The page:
Dr. Pepe’s Diploma Casebook: CASE 119

Dear Friends,

This week’s case follows the pattern of a Meet the Examiner presentation, with questions and answers similar to a real examination. Take your time before scrolling down for the answer. And no peeking!


The chest radiographs belong to a 53-year-old man drug addict admitted after right pleural empyema was drained at another hospital.

What do you see?

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Findings: There is anterior pleural loculation with air after drainage (A and B, white arrows). There is also a thin-walled pulmonary cavity (A and B, red arrows) with an air-fluid level. A posterior chest tube is visible.

Five days before admission, enhanced CT was performed at another hospital.

What do you see?

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Findings: There are numerous pleural loculations containing air (A-C white arrows), compatible with the diagnosis of empyema. A thin-walled pulmonary cavity with an air-fluid level is visible (A and B, red arrows). There is also an endobronchial lesion in the RUL bronchus (C, yellow arrow) that was missed and not reported.

The patient was diagnosed of pneumonia with empyema. The symptoms improved after antibiotic treatment. Follow-up radiographs nine days after admission (below) showed that the RUL cavity had disappeared and the overall appearance of the right lung was better.

18 months later, the patient returned with cough, fever, and weight loss. Chest radiographs (below) were obtained.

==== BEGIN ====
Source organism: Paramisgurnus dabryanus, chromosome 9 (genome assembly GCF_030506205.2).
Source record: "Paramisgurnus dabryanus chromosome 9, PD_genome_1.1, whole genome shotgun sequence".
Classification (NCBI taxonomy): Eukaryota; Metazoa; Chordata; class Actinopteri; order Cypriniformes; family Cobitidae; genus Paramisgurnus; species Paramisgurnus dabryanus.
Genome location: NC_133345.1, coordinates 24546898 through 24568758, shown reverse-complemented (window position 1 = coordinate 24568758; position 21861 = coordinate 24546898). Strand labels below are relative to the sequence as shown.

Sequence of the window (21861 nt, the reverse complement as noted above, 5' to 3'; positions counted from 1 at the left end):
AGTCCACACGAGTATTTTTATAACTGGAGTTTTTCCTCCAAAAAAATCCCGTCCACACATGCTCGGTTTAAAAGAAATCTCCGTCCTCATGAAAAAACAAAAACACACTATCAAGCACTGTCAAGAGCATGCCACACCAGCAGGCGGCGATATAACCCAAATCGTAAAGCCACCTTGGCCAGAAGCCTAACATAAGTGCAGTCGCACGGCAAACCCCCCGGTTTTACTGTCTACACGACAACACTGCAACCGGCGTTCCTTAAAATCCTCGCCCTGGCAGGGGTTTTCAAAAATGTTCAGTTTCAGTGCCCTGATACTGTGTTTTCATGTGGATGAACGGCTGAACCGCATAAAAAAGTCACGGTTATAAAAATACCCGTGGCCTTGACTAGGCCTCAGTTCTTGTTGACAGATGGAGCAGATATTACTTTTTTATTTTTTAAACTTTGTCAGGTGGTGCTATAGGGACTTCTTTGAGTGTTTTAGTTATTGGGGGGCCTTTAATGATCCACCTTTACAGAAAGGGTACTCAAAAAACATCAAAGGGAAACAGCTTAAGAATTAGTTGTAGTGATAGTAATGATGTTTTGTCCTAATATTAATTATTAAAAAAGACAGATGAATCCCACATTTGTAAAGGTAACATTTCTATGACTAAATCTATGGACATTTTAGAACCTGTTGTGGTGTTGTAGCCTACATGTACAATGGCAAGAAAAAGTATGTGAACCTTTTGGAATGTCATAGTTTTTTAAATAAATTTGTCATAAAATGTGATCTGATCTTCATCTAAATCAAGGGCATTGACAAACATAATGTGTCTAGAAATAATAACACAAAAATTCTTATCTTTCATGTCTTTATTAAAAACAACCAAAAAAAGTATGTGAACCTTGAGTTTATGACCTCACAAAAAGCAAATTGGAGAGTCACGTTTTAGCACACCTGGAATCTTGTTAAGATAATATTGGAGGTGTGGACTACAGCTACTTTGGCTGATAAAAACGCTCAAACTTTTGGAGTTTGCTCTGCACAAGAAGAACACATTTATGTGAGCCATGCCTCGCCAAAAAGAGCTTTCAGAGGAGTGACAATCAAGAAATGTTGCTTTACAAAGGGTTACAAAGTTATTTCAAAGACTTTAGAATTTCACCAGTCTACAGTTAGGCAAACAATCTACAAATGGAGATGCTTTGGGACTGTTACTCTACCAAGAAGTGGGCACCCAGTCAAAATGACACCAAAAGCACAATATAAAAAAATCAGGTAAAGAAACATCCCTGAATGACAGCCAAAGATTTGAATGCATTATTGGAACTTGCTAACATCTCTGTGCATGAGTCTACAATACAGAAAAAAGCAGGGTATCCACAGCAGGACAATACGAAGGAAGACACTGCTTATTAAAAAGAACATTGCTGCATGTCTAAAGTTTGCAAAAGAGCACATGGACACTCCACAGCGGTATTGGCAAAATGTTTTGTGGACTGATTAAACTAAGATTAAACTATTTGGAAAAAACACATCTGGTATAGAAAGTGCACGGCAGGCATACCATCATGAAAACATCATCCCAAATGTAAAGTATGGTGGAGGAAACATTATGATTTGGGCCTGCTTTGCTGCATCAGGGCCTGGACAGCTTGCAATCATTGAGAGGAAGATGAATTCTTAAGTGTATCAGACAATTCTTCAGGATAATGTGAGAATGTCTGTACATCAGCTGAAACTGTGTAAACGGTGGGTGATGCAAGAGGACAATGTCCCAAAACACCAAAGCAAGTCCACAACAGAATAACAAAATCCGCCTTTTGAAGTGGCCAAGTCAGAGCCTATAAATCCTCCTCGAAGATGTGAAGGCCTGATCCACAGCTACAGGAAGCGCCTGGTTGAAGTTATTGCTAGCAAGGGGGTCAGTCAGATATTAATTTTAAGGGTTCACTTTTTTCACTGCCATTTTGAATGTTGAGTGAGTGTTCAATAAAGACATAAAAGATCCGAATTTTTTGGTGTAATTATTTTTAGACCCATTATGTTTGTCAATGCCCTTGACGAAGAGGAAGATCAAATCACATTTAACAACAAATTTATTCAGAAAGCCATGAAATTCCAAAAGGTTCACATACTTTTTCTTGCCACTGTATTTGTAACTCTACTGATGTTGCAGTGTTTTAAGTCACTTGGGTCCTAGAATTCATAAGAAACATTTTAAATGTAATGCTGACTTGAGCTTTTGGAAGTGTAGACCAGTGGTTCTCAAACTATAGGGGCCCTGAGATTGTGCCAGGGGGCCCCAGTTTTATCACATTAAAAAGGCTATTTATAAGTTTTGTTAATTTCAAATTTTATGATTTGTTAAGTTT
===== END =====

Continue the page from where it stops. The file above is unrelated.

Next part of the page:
What do you see?

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Findings: Radiographs show a peripheral rounded opacity (A and B, white arrows). In addition, there is an elongated opacity arising from the hilum in the lateral view, reminiscent of mucus impaction (B, red arrow).

Enhanced CT was performed. What do you see?

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Findings: Coronal and axial enhanced CT show an obvious mucus impaction in the RUL (A and C, white arrows) caused by the endobronchial lesion missed in the previous CT. The lesion can be seen protruding into the lumen of the intermediate bronchus (A, red arrow). A peripheral mass is also visible (B, yellow arrow).

PET-CT showed high uptake of the peripheral mass and the central lesion extending into the dilated bronchi (A-C, arrows).
Bronchoscopy confirmed a mass at the origin of the RUL bronchus. Biopsy identified squamous cell carcinoma.

This case concludes the trilogy on cavitary lesions associated with lung carcinoma (Diploma case 93 and Diploma case 118).

In this particular case, the patient had two different manifestations of carcinoma. Initially, the bronchial obstruction facilitated the development of an inflammatory cavity, which healed after treatment.

Later on, endobronchial growth of the tumor facilitated the development of a bronchial mucus impaction. It is important to remember that the most common cause of mucus impaction is malignant bronchial obstruction.


Follow Dr. Pepe’s advice:

1. Remember that cystic airspaces may be associated with carcinomas.

2. Carcinoma is the most common cause of mucus impaction.

3. Don’t forget to look at the bronchial tree in every CT scan!

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